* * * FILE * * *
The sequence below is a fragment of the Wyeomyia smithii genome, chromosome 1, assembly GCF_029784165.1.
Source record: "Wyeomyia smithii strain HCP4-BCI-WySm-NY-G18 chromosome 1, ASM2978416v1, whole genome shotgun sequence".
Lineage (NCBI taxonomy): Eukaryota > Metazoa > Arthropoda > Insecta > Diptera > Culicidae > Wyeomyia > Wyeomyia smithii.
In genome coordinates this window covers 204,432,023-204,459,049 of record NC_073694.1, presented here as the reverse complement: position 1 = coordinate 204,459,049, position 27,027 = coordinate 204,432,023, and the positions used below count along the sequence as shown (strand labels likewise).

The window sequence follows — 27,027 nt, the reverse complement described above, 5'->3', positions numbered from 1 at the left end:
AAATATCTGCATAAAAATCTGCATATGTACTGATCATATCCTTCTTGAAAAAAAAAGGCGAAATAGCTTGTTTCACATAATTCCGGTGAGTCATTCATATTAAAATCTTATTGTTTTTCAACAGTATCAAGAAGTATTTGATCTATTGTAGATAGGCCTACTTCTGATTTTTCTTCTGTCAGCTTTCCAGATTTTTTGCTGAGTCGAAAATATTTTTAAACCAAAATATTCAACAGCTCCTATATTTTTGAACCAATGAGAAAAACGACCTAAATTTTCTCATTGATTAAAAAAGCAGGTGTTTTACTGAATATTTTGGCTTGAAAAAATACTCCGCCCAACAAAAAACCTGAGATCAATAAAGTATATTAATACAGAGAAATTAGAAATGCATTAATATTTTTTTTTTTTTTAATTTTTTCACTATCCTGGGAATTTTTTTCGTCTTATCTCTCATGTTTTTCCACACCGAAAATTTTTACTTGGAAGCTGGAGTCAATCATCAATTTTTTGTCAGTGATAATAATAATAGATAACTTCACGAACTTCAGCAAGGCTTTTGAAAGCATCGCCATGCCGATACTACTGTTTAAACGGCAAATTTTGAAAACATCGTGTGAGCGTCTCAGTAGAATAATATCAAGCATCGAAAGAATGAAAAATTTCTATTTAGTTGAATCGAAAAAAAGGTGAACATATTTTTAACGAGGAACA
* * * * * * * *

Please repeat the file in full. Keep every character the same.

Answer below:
The sequence below is a fragment of the Wyeomyia smithii genome, chromosome 1, assembly GCF_029784165.1.
Source record: "Wyeomyia smithii strain HCP4-BCI-WySm-NY-G18 chromosome 1, ASM2978416v1, whole genome shotgun sequence".
Lineage (NCBI taxonomy): Eukaryota > Metazoa > Arthropoda > Insecta > Diptera > Culicidae > Wyeomyia > Wyeomyia smithii.
In genome coordinates this window covers 204,432,023-204,459,049 of record NC_073694.1, presented here as the reverse complement: position 1 = coordinate 204,459,049, position 27,027 = coordinate 204,432,023, and the positions used below count along the sequence as shown (strand labels likewise).

The window sequence follows — 27,027 nt, the reverse complement described above, 5'->3', positions numbered from 1 at the left end:
AAATATCTGCATAAAAATCTGCATATGTACTGATCATATCCTTCTTGAAAAAAAAAGGCGAAATAGCTTGTTTCACATAATTCCGGTGAGTCATTCATATTAAAATCTTATTGTTTTTCAACAGTATCAAGAAGTATTTGATCTATTGTAGATAGGCCTACTTCTGATTTTTCTTCTGTCAGCTTTCCAGATTTTTTGCTGAGTCGAAAATATTTTTAAACCAAAATATTCAACAGCTCCTATATTTTTGAACCAATGAGAAAAACGACCTAAATTTTCTCATTGATTAAAAAAGCAGGTGTTTTACTGAATATTTTGGCTTGAAAAAATACTCCGCCCAACAAAAAACCTGAGATCAATAAAGTATATTAATACAGAGAAATTAGAAATGCATTAATATTTTTTTTTTTTTTAATTTTTTCACTATCCTGGGAATTTTTTTCGTCTTATCTCTCATGTTTTTCCACACCGAAAATTTTTACTTGGAAGCTGGAGTCAATCATCAATTTTTTGTCAGTGATAATAATAATAGATAACTTCACGAACTTCAGCAAGGCTTTTGAAAGCATCGCCATGCCGATACTACTGTTTAAACGGCAAATTTTGAAAACATCGTGTGAGCGTCTCAGTAGAATAATATCAAGCATCGAAAGAATGAAAAATTTCTATTTAGTTGAATCGAAAAAAAGGTGAACATATTTTTAACGAGGAACA